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Australian AviationAustralian Aviation

Australian Aviation

December 2018

For over 40 years readers have been enjoying Australian Aviation magazine's unique blend of insight, opinion and great photography from Australia's best aviation writers and photographers, 11 times a year.

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11 Issues


access_time3 min.
dirt music

The images of earthmovers moving, err, earth on the site of the new Western Sydney Airport is a sight for jaded eyes. The history of a second airport for Sydney stretches back decades, and more than 30 years have passed since the selection of the site at Badgerys Creek. But now preliminary earthworks are firmly underway, development of Western Sydney Airport is very much about the future. From a greenfields site today the new airport should open its doors in 2026, when it will have a single runway and terminal capacity to handle 10 million passengers a year. That’s over one million more than is currently handled by Adelaide Airport in a 12-month period. And from there passenger numbers and aircraft movements at Western Sydney Airport are really forecast to take off.…

access_time21 min.

AIR NEW ZEALAND NEWS Air New Zealand and turboprop airliner manufacturer ATR said on November 9 they had signed an agreement to look at the use of hybrid technology to power regional aircraft. The partnership would “explore the role new propulsion technologies could play in the future of the regional aircraft ecosystem”. ‘There is a potential for repeated nose-down trim commands.’ In other Air New Zealand news, the airline has received the first of seven Airbus A321neos on order for its trans-Tasman and Pacific Island networks. The aircraft, ZK-NNA, landed in Auckland on November 5 after a week-long ferry flight from the Airbus Hamburg facility, via Muscat in Oman, Kuala Lumpur and Cairns. Indicative schedules from Air New Zealand show the inaugural service with the A321neo, powered by Pratt & Whitney PW1000G engines,…

access_time5 min.
good kit

Although aviation as an industry hasn’t embraced the digital era with the same enthusiasm as many others, one area where we’ve experienced a boom in tech.is the action video camera market. From the cockpits of jumbos, Robbos, Cubs and Hornets, the action video camera has captured nearly every phase of flight, from every angle in all weather conditions. The in-cockpit camera serves a multitude of purposes. Private pilots have the opportunity to share their love of flying with family, friends and the vast online community. Flying schools are able to demonstrate various modules of the training program, from learning checks all the way through to a practised forced landing, providing valuable insights and experience for students. Given the advent of the locked flightdeck doors on airliners, we are now able to…

access_time5 min.
keeping your cool

I am often asked how I deal with the stress of racing. I have to admit there are times I don’t deal with it as well as I would like, though in general I am pretty relaxed when I head to the plane on race day. Relaxation is something I have built into my preparation routine for flights. I actually have a 20-minute sleep one hour prior to takeoff for each flight on a race weekend. For me, being able to do that comes from absolute preparation and planning. When I get stressed, I do more preparation and planning. This cycle of stress, stress management and therefore preparation and planning, has been a constant of late and is something I have been dealing with – even while writing this column. As I…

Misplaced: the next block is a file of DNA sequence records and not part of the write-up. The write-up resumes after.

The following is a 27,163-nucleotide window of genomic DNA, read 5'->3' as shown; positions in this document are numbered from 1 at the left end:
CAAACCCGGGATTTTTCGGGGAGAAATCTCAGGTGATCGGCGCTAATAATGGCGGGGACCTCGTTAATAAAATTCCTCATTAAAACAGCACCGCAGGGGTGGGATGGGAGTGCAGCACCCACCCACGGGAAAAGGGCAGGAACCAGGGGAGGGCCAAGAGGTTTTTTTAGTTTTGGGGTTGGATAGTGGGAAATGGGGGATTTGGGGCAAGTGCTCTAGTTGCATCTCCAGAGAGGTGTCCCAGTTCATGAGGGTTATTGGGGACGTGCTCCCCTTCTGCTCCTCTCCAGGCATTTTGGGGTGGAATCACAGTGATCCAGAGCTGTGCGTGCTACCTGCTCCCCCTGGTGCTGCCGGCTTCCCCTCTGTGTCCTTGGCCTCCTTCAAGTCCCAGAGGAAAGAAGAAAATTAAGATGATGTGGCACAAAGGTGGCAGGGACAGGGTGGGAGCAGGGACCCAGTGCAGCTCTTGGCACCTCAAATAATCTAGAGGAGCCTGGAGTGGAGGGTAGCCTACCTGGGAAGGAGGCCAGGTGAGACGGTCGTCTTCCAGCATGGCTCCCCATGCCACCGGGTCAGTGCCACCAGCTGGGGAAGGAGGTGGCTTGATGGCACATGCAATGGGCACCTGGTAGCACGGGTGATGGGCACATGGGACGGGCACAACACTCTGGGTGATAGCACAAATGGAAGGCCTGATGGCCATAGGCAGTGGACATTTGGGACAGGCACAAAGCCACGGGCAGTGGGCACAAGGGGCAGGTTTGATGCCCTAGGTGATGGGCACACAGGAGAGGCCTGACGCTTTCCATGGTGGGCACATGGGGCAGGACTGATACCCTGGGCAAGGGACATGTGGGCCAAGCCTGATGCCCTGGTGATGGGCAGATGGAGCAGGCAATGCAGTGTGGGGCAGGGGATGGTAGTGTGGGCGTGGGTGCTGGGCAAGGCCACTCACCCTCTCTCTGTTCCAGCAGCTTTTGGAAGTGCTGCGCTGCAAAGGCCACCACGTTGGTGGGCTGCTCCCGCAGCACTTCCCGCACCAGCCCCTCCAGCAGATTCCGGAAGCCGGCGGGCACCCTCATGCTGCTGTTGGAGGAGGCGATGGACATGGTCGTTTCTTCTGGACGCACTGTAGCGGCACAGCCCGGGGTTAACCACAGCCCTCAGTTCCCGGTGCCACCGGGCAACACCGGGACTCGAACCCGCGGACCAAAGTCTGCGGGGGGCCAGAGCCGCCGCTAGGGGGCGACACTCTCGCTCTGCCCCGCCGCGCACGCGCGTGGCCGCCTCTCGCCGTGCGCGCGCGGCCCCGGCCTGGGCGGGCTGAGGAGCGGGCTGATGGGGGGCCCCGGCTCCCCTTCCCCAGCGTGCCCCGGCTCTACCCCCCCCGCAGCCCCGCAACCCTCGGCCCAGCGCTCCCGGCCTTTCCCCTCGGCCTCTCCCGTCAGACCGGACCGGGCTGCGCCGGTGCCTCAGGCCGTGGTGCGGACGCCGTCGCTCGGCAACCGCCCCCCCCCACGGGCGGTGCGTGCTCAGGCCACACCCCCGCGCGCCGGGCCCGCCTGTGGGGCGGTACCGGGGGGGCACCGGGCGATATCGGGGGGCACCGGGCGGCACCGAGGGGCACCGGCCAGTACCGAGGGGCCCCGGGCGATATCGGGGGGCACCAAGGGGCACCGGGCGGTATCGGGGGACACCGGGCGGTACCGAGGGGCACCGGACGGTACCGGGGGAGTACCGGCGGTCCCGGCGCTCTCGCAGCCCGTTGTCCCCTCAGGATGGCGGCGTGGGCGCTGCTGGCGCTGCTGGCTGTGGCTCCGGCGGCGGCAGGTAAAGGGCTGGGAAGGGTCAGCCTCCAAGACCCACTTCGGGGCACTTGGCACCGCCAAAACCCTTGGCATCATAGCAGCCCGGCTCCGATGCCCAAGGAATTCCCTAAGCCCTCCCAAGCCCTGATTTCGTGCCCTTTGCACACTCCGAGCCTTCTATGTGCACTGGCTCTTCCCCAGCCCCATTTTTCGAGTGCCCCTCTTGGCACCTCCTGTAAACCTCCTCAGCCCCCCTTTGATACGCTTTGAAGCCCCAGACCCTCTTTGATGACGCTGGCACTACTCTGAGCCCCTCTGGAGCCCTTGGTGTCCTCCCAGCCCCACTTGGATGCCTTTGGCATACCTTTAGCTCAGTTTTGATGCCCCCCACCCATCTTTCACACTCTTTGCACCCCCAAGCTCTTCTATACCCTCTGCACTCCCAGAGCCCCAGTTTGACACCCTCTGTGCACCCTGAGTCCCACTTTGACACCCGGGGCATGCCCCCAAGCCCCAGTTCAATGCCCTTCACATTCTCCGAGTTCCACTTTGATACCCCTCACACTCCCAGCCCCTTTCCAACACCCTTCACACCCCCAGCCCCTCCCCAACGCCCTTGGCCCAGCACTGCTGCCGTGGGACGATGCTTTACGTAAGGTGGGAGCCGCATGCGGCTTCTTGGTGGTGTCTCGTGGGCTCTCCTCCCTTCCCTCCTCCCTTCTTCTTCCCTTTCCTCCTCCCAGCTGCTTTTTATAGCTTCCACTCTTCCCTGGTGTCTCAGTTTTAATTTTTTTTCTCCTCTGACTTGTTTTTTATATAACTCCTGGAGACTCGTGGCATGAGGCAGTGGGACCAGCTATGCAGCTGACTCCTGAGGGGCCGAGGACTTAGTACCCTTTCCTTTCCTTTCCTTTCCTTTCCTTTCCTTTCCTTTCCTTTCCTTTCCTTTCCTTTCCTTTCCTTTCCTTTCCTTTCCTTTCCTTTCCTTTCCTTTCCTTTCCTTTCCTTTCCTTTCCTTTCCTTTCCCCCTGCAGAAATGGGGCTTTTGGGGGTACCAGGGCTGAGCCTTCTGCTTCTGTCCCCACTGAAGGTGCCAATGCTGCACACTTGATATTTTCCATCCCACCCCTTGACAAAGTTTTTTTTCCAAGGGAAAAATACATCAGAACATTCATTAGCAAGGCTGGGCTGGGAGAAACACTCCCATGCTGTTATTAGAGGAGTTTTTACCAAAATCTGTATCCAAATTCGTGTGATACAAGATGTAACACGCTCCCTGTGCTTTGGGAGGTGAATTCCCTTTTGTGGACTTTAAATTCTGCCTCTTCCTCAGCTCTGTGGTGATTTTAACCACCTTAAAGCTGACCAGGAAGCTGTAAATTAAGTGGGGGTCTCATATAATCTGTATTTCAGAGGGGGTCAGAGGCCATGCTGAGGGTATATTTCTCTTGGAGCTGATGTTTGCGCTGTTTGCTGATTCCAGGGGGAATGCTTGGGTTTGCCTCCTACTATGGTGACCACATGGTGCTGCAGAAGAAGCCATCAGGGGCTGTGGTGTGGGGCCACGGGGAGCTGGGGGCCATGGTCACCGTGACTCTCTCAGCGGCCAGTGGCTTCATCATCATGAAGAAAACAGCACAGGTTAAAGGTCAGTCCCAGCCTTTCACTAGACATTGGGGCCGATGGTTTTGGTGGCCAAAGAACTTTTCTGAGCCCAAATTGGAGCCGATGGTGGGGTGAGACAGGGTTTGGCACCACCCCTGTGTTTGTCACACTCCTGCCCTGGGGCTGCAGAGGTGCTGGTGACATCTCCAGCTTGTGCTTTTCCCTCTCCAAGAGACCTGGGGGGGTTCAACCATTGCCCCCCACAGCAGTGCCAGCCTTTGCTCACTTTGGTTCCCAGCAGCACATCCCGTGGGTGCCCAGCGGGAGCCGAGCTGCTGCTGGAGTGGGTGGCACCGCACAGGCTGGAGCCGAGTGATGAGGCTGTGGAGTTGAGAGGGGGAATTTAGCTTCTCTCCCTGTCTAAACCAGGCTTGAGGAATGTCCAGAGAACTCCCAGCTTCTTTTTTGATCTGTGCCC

access_time4 min.
back yourself

Put yourself in the position of an employer. Would you hire pilots who did not back themselves and their decision-making? The answer, of course, is ‘no’. My final article for 2018 is, therefore, about confidence. Let’s take stock of our mindsets as we head into another year when levels of aviation recruitment are unlikely to decline. I was prompted to tackle this subject after a few recent, challenging coaching sessions involving strong personalities: those with an oppositional mindset and others who kept conversation close to their chests; larger than life characters and introverted achievers. Whether you are larger than life, a wallflower, or somewhere in between, finding the line between confidence and arrogance applies to all personality types sitting across from a management team that holds your career in its hands. Find that line and…

access_time11 min.
earth moves

Graham Millett describes the construction of the Western Sydney Airport at Badgerys Creek as a “once-in-several-lifetimes experience”. It is a particularly apt label given governments first debated the issue in the 1940s. However, all that talk, delay and indifference over the 80 years or so the project has been on – and sometimes off – the drawing board has finally given way to action, with construction on the roughly 1,800 hectare site getting underway on September 24 2018. As chief executive of Western Sydney Airport Corporation (WSA Co), the government-owned company charged with building and operating the proposed airport, it is Millett’s job to manage what is an enormous and complex project. And he is excited by the challenge of the task ahead. “I think it is a great privilege and a great honour to…